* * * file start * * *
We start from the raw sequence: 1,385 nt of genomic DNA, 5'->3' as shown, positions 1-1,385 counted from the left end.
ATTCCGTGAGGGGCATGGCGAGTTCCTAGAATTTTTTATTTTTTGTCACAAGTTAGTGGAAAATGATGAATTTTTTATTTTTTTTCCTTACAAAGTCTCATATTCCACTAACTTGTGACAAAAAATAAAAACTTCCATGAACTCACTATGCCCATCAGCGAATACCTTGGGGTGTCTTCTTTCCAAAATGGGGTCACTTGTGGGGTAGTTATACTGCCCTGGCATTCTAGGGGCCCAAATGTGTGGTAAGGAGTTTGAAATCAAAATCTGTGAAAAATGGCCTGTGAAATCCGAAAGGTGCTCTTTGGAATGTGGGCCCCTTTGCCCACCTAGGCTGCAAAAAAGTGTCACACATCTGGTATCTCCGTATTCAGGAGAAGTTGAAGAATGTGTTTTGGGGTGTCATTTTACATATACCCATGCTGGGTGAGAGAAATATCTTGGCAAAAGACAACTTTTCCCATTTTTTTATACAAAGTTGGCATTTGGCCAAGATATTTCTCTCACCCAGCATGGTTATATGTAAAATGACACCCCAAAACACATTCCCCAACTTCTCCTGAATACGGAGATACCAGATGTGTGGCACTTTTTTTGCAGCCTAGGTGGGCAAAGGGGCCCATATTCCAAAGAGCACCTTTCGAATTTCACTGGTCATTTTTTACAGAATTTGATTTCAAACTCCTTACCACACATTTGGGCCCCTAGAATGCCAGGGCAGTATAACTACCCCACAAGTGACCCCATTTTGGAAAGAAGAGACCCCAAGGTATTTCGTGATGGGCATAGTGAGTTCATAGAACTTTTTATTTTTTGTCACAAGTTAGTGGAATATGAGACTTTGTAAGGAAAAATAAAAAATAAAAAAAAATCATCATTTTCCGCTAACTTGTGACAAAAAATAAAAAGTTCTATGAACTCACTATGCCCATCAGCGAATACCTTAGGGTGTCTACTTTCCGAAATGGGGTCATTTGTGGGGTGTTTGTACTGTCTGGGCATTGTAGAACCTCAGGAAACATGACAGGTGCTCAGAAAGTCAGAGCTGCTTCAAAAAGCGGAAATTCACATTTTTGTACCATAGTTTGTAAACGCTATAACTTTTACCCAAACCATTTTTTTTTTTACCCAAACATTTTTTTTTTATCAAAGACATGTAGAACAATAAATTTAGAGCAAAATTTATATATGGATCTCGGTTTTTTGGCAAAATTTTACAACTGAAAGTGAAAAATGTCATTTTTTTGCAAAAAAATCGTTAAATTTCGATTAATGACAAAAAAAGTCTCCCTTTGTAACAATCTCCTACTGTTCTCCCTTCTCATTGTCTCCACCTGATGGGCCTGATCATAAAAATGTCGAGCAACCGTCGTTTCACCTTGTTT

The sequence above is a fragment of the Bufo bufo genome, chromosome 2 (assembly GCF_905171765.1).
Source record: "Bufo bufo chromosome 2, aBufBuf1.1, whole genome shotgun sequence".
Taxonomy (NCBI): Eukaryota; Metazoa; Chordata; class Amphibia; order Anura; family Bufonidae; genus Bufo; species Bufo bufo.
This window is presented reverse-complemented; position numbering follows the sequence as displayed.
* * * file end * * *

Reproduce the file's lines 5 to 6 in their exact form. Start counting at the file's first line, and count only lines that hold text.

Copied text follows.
Taxonomy (NCBI): Eukaryota; Metazoa; Chordata; class Amphibia; order Anura; family Bufonidae; genus Bufo; species Bufo bufo.
This window is presented reverse-complemented; position numbering follows the sequence as displayed.